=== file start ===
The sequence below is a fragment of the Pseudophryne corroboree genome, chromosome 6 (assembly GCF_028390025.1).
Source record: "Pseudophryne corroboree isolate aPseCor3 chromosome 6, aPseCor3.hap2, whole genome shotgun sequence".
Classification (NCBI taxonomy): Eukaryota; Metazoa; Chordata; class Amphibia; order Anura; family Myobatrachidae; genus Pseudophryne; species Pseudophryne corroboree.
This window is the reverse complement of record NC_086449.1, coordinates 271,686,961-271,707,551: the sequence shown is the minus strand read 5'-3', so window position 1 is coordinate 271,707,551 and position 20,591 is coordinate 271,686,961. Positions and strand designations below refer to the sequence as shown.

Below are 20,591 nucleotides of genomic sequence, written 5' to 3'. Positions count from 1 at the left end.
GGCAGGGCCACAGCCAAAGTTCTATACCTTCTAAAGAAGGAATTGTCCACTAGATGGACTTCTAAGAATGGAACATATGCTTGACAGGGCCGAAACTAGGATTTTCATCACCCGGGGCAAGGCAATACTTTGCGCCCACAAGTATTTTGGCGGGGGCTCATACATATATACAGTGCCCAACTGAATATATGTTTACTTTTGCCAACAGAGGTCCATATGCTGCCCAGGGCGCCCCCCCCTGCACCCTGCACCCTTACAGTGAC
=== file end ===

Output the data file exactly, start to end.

The sequence below is a fragment of the Pseudophryne corroboree genome, chromosome 6 (assembly GCF_028390025.1).
Source record: "Pseudophryne corroboree isolate aPseCor3 chromosome 6, aPseCor3.hap2, whole genome shotgun sequence".
Classification (NCBI taxonomy): Eukaryota; Metazoa; Chordata; class Amphibia; order Anura; family Myobatrachidae; genus Pseudophryne; species Pseudophryne corroboree.
This window is the reverse complement of record NC_086449.1, coordinates 271,686,961-271,707,551: the sequence shown is the minus strand read 5'-3', so window position 1 is coordinate 271,707,551 and position 20,591 is coordinate 271,686,961. Positions and strand designations below refer to the sequence as shown.

Below are 20,591 nucleotides of genomic sequence, written 5' to 3'. Positions count from 1 at the left end.
GGCAGGGCCACAGCCAAAGTTCTATACCTTCTAAAGAAGGAATTGTCCACTAGATGGACTTCTAAGAATGGAACATATGCTTGACAGGGCCGAAACTAGGATTTTCATCACCCGGGGCAAGGCAATACTTTGCGCCCACAAGTATTTTGGCGGGGGCTCATACATATATACAGTGCCCAACTGAATATATGTTTACTTTTGCCAACAGAGGTCCATATGCTGCCCAGGGCGCCCCCCCCTGCACCCTGCACCCTTACAGTGAC